• Product doesn't care, it just wants new features, so anything that doesn't directly contribute to a new feature is seen as a waste of time
  • The solution is, or evolved from, a single, big, hard to unit test monolith. There may still be a rump of this hard to test monolith in the middle of every flow or most flows.
  • There has been no investment in contract testing or some kind of testing that involves, either directly or indirectly, multiple components working together.
  • There is, or was, a QA team who built over time bigger and bigger test scripts (sometimes called Regression Packs) that are mandated to be completed before each release. At some point it became clear that this process was unsustainable so somebody decided to automate all of these tests.
Whatever the reason for it, a large amount of "end to end" tests is at best an impediment and at worst a serious problem because:
  • Such tests are expensive to run, in terms of infrastructure and time taken waiting
  • The feedback loops are too long
  • They are hard to maintain and usually very flaky
  • They give you a lot of information when they pass (yay! everything works!) but very little information when they fail (end to end test #3423 failed, we don't know why, it could have been a connectivity issue, it could have been...)
The end game of the end to end test delusion usually looks something like this:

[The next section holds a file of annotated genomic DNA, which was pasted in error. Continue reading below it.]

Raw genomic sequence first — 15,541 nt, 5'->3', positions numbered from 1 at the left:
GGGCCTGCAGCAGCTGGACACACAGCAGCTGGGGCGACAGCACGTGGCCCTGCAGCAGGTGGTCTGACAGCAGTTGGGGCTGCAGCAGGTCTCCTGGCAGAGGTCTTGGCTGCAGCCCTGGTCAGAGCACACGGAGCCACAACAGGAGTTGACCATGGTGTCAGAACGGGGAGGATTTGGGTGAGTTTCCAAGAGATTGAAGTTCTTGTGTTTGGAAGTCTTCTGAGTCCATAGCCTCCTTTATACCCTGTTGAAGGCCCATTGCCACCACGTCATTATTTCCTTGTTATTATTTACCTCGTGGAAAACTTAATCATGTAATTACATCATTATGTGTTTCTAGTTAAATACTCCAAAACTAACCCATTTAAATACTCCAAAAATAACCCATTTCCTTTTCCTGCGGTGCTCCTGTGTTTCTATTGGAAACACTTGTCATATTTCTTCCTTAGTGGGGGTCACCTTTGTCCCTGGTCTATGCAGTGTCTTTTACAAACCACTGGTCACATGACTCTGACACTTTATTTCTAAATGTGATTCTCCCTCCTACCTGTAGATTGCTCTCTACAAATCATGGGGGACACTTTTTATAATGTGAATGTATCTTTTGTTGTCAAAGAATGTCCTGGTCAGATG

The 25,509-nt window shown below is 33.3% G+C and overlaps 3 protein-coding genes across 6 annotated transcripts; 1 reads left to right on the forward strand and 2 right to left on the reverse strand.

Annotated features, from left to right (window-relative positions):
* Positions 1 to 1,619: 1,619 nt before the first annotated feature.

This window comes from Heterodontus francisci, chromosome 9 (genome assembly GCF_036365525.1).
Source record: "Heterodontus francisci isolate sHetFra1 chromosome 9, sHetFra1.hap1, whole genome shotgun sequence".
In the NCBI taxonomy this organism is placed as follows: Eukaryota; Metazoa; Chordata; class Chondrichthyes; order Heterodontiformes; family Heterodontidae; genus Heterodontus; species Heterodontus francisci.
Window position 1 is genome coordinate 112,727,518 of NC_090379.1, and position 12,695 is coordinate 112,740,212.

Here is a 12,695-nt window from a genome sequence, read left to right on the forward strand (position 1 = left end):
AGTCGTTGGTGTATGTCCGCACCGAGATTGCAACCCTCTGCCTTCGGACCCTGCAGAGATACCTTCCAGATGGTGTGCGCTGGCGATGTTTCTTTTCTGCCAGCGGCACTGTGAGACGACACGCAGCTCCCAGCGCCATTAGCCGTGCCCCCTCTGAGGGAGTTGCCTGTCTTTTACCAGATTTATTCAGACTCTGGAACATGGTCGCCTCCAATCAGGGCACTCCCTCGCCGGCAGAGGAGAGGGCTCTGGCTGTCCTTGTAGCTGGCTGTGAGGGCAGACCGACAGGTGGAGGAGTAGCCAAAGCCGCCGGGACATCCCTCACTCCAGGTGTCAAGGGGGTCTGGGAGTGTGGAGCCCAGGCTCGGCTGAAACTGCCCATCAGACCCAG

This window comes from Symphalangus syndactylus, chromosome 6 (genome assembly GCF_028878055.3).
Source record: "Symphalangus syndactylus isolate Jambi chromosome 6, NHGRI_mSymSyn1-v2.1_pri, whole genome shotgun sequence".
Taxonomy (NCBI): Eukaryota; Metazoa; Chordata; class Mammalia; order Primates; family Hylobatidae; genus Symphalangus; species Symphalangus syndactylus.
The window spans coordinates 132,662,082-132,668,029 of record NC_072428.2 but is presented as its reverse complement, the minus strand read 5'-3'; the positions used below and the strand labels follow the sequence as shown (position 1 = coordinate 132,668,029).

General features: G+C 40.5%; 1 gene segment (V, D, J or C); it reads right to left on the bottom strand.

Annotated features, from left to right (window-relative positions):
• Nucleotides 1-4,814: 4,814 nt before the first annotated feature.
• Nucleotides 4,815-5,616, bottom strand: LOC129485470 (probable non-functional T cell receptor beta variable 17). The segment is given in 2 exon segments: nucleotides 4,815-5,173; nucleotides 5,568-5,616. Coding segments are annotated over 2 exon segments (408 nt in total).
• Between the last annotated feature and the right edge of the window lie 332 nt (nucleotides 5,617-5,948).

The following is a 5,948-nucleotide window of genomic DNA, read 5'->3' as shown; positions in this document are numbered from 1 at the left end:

• The tests take so long that there is a "code freeze" on a "release candidate branch" so that they can complete, be "fixed", successfully run, defects fixed and then release. This is a big bang release and is precisely the anti-pattern that automated testing hopes to get away from.
  • The tests are so flaky that everybody ignores every test run and people stop maintaining them (very likely).
  • When tests fail, the team can't wait for it to be fixed before they release, so they comment out the offending test, or skip it somehow, so that they can get their release through the pipeline.
So if we accept that "too many" end to end tests is bad, we then have two questions to answer:
  1. How many end to end tests should I have?
  2. How can I get "enough" automated testing in place so that I can have confidence that I can release my changes?

A Picture is Worth a Thousand Words

As a consultant I learnt to value models and diagrams above most things. If a model could be expressed in a simple diagram (e.g. Cynefin) then better still. The benefit of a model is that it gives you a frame of reference in which to discuss things. So if your model is accepted as somehow useful, it can start to form the basis of some kind of playbook on how to do things.